Solidarity chants energetically called for a world without borders and an end to the fatal exploitation of the working people of all lands. The protest's proximity to the U.S.-Mexico border powerfully drew the connection between the economic and militarized wings of globalization.

With the towering 15-foot high steel fence along the border and the beginnings of construction of a third fence in sight, the violence of an immigration policy designed to militarily control the supply of cheap wage labor and fragment worker solidarity across state-imposed borders could never be clearer.

Michael Cardenas, an activist from the San Diego Independent Media Center, reflected that "as capitalism continues on its natural course, we will see more militarized cities and borders designed to keep people out as they are economically destroyed."

The more attention that is given to the profound connection between globalization, militarization and immigration policies in the activist community, added Cardenas, the more likely antiwar energies will expand into a revitalized, powerful anti-globalization movement.

Several left and activist groups participated in the event, including ANSWER, the First Amendment Center, the San Diego Coalition for Peace and Justice, the San Diego Independent Media Center, Revolution Summer, Earth First, Food First and the International Socialist Organization. The protest was peaceful in spite of the significant police presence and concluded with festivities and a concert.

Katie Jacquet, San Diego

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Treated like cannon fodder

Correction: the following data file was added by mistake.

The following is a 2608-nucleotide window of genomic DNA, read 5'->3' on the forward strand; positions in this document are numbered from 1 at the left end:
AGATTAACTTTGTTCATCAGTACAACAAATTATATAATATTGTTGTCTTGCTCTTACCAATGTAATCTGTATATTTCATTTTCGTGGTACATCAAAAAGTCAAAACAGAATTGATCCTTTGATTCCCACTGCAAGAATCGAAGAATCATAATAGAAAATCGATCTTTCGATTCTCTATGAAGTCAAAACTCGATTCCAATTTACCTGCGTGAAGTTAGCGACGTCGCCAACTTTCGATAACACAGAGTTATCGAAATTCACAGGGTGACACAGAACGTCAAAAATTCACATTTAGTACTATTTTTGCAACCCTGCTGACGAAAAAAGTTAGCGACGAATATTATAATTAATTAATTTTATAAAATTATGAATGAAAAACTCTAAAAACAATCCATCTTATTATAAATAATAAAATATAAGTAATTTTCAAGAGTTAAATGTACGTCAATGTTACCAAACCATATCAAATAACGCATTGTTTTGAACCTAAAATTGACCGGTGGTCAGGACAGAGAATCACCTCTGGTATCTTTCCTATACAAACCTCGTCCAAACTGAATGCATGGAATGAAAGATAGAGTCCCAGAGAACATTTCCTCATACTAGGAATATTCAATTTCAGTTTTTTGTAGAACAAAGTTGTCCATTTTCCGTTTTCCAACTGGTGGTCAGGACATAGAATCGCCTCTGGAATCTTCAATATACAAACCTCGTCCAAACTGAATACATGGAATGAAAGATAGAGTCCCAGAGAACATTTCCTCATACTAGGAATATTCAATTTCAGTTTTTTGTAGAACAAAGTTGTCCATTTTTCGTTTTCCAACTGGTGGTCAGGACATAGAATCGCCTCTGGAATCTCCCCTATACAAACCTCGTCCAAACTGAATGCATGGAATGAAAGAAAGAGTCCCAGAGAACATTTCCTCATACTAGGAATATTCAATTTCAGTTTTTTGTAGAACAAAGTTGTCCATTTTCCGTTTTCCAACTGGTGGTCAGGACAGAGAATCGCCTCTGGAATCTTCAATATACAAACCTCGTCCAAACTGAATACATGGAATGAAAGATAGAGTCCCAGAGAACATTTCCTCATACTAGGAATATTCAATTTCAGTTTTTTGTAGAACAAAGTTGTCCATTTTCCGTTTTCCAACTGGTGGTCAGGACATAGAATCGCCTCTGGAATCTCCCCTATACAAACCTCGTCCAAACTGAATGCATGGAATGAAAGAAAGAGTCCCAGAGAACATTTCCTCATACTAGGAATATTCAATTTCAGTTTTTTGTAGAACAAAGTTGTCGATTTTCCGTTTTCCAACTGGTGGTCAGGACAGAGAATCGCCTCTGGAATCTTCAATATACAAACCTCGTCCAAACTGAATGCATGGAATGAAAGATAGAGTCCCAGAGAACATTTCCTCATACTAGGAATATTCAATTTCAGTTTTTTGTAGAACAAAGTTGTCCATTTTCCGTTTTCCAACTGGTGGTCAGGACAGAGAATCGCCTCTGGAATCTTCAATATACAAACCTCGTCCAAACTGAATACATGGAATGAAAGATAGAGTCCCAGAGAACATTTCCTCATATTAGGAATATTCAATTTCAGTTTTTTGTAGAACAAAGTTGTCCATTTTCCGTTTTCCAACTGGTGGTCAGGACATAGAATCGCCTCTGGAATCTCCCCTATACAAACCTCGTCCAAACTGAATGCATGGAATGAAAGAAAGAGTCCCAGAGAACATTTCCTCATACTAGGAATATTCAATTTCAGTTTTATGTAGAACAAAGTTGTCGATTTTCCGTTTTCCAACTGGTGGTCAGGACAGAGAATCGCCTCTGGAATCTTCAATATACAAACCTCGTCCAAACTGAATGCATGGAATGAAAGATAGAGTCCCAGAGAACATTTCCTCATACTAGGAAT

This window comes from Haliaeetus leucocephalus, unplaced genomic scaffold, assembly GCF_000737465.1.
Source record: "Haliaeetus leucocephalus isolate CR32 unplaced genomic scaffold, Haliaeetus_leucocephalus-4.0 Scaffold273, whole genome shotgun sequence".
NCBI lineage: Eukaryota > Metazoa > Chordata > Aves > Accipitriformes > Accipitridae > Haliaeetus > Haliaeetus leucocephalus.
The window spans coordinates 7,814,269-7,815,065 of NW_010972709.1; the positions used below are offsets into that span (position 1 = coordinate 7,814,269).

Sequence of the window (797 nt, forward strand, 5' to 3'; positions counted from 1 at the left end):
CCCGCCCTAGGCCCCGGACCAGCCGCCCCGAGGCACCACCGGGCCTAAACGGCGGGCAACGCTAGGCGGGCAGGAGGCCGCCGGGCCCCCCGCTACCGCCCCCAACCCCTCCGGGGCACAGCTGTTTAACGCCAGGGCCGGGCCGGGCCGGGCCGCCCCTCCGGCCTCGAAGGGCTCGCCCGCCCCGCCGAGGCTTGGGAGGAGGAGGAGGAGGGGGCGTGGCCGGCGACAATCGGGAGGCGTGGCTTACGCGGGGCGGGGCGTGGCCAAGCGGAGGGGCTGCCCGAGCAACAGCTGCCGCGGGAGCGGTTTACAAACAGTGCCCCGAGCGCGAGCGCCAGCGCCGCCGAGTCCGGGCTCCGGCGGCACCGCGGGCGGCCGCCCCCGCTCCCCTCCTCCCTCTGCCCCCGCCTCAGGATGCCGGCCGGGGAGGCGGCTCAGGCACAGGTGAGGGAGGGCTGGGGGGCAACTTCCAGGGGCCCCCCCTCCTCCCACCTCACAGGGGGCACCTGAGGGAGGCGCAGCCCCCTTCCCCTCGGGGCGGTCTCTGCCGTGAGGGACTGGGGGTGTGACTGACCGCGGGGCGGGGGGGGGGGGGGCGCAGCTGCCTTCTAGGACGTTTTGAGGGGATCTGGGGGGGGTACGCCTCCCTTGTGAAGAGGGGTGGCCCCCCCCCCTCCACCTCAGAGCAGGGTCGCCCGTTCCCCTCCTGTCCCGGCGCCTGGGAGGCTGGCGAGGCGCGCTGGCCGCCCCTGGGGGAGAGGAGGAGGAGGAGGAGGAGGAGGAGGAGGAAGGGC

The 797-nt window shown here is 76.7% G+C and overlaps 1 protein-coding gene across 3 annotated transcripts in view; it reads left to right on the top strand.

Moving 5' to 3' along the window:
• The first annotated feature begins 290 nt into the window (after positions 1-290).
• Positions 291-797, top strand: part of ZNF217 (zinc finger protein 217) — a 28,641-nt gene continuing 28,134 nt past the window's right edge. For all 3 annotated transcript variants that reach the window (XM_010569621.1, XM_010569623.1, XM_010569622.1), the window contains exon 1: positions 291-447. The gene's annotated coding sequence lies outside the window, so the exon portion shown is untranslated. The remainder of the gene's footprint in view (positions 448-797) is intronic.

Dear Socialist Worker,
At a recent anti-Bush protest in Bellevue, Wash., I met a medic in the U.S. Army who came because he is opposed to the administration's occupation of Iraq. He said of the U.S. military: "Their technology is superior, but their moral ethic is inferior."

According to this soldier, the first U.S. war against Iraq was "the most inadequate show of military intelligence and capability in world history. Troops were sent into urban combat situations they'd never been trained for. Communications and lower-echelon support were non-existent. "

When he served in Iraq in 1991, he found the conditions for soldiers deplorable, from the extreme heat of the day, to the extreme cold at night. Soldiers suffered from dehydration, heat stroke, ticks, chiggers, and scorpion bites. Troops also didn't have the proper supplies.

If people want to "support the troops," he said, "They should treat us like humans, not cannon fodder." He also stated, "In the military, you're nothing but a number until you make rank--and even then you're expendable."

He says that he stays in the military so that he can change it from the inside. "When young GIs get excited about shooting off some rounds, I tell them, 'Don't tell me warfare is fun.' And I have them read some memoirs from Vietnam...Am I risking my life for George Bush and his oil? No, I'm risking my life for these young kids that don't know any better. I want to fix them up and send them home where they belong."